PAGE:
Belts and Hoses
Exposure to heat, vibration and contamination makes belts and hoses wear out faster than any other components in your car. That's why regular inspections are so important. Here are the belt and hose types in your car, along with their applications.
Accessory Drive Belts
While some accessories in your car are electrically powered by the charging system, others use the engine itself as their power source. The power for these accessories is delivered by a system of pulleys and belts. Examples of these accessories are:
- Water Pump for engine cooling
Power Steering Pump
- Air Conditioning Compressor
- Radiator Cooling Fan
- Many late model cars use a single serpentine belt in place of
- individual belts to drive these accessories.
The hoses that convey your car's fluids are made of two rubber layers with a layer of fabric in between. Typical hoses include:
Radiator and Heater Hoses - These hoses convey coolant to the engine and heater core.
Fuel Hose - As the name implies, this hose transports gasoline from the tank to the engine.
Power Steering Hose - It connects the power steering pump to the steering gear.
Check the owner's manual to see if your driving habits are considered to be "severe service." This type of driving requires more frequent oil changes, warns the Car Care Council. Have the oil changed accordingly, usually every 3-5,000 miles. For less wear and tear on the engine, drivers in cold climes (sub-zero driving temperatures) should drop their oil weight from 10-W30 to 5-W30. Your mom and dad would probably suggest simply moving to someplace warmer.
Description: The typical oil filter consists of a high-strength steel housing containing various types of filtering media. An anti-drainback valve prevents oil from running out of the filter when the engine is off. Today's oil filters have a convenient spin-on design that makes removal and installation easy.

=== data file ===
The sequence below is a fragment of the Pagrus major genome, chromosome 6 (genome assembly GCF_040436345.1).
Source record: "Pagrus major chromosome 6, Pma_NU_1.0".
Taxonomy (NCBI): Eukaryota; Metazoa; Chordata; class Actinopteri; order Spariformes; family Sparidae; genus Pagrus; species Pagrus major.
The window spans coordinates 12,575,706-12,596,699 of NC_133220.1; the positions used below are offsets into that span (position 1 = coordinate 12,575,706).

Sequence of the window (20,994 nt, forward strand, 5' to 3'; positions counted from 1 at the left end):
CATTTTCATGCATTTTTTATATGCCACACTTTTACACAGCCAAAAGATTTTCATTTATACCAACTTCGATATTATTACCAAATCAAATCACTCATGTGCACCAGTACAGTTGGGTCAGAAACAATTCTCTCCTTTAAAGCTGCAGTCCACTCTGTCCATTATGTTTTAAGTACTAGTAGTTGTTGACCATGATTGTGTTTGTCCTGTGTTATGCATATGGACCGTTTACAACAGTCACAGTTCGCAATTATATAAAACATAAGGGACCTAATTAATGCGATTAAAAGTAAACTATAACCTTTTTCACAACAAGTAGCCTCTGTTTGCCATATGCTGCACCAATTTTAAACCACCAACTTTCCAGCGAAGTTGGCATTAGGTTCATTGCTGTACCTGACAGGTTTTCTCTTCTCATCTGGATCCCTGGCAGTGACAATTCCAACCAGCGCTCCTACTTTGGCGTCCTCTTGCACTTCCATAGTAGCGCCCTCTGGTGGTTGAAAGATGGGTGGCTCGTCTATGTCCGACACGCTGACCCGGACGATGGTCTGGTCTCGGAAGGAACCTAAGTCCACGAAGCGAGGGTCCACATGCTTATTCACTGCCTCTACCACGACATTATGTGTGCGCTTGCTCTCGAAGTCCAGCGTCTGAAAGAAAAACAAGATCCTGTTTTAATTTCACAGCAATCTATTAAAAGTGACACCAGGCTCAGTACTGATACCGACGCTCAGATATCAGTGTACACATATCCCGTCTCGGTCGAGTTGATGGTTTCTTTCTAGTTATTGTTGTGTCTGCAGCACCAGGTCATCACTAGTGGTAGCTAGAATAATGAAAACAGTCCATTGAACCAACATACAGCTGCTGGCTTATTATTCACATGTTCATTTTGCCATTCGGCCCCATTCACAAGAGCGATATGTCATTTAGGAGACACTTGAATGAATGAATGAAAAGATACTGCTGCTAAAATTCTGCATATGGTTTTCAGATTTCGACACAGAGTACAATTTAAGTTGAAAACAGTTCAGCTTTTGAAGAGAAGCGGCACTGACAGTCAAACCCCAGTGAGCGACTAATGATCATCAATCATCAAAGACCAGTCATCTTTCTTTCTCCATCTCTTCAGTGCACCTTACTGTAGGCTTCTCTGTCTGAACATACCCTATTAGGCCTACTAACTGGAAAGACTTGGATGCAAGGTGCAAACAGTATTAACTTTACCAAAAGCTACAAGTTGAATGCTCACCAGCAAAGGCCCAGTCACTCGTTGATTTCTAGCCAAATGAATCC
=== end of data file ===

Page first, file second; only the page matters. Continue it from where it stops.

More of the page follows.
Purpose: The oil filter sifts out contaminants, allowing the oil to flow through the engine unrestricted. Should the oil filter become restricted or clogged with contaminants, they will flow around the filter. This bypassing is a safety mechanism, but you never want to let oil and filter changes go so long that bypassing takes place.
Maintenance Tips/Suggestions: For best results, consult your owner's manual, but consider that your driving probably constitutes a severe maintenance schedule. Usually, this means oil and filter changes every 3,000 miles or 3 months. If you change the filter yourself, dispose of it properly. Take used filters to a facility that accepts them. Used filters can be crushed, removing the used oil and the steel part of the filter can be recycled. The oil from one used, seemingly innocent filter leaking into a landfill can taint 62,000 gallons of ground water.
Cooling System Maintenance
What Our ASE Certified Technicians Do
The following components are inspected. Their condition is recorded and compared to manufacturer's specs. Recommendations are made per the Motorist Assurance Program Uniform Inspection Guidelines:
- Interior controls and blower
- Radiator coolant level, hoses, pressure cap and thermostat
- The A/C compressor belt for condition and tension
- Leaks or other damage
- Component condition, leaks or damage
Heating and Air Conditioning Tests
- Pressure test engine cooling system
- A/C system pressures are measured and compared to
- manufacturer's specifications
- A/C system is leak tested
- Both the heater and A/C are performance tested by checking
- the outlet air temperature at the discharge vents